The day was the marking of the seasons. The sun aligned with the chimney stone and Chilcoat lamented not sitting comfortably at the dawn watch drinking his morning tea and smoking his morning pipe. Standing on the edge of the platform, he called out across the small encampment. “Everyone rise and shine. It is time to get started.” Tarra soon stood beside him and began a light melodic chant meant to cheer the uneasy mood.

The trip was uneventful except for a snakebite that took one of the cocky older boys that had become complacent. Chilcoat had cautioned him more than once, but the lad knew more than the master, and wouldn’t listen.

They had to double back on three separate occasions, but they eventually found their way to the coastline and were soon standing in front of the temple. Everyone welcomed them to the festivity and the storytelling began. All of the stories were pretty much the same except for the citadel, of course. Everyone had tales of suffering and hardship with many deaths mourned and few births celebrated. Chilcoat sought refuge in the men’s tent and quickly found a cup of wine and a pipe full of herbs amongst old friends.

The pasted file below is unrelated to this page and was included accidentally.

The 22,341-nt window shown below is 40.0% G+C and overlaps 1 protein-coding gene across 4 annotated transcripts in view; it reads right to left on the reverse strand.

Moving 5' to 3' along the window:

The joining ceremony grew more important in everyone’s minds as the day drew near. Chilcoat found Tarra talking lightheartedly with the other shaman. They had questioned her ruthlessly for many hours at first, but they eventually warmed to her charms and welcomed her into their alliance. She brought a young tanasin plant for the elder’s gardens and asked to understand its use better. She learned that she had been correct about the leaves, but there was much risk with their use.

The high-elder approached Tarra as she gathered up her things getting ready to leave. “You probably don’t remember me. I’m Talbot and this is Stafon, the Seer of the western tribe. We were friends of your father and wanted to say how sorry we are for your loss.”

“Thank you. Yes, I remember you both. I’m glad to see you again.”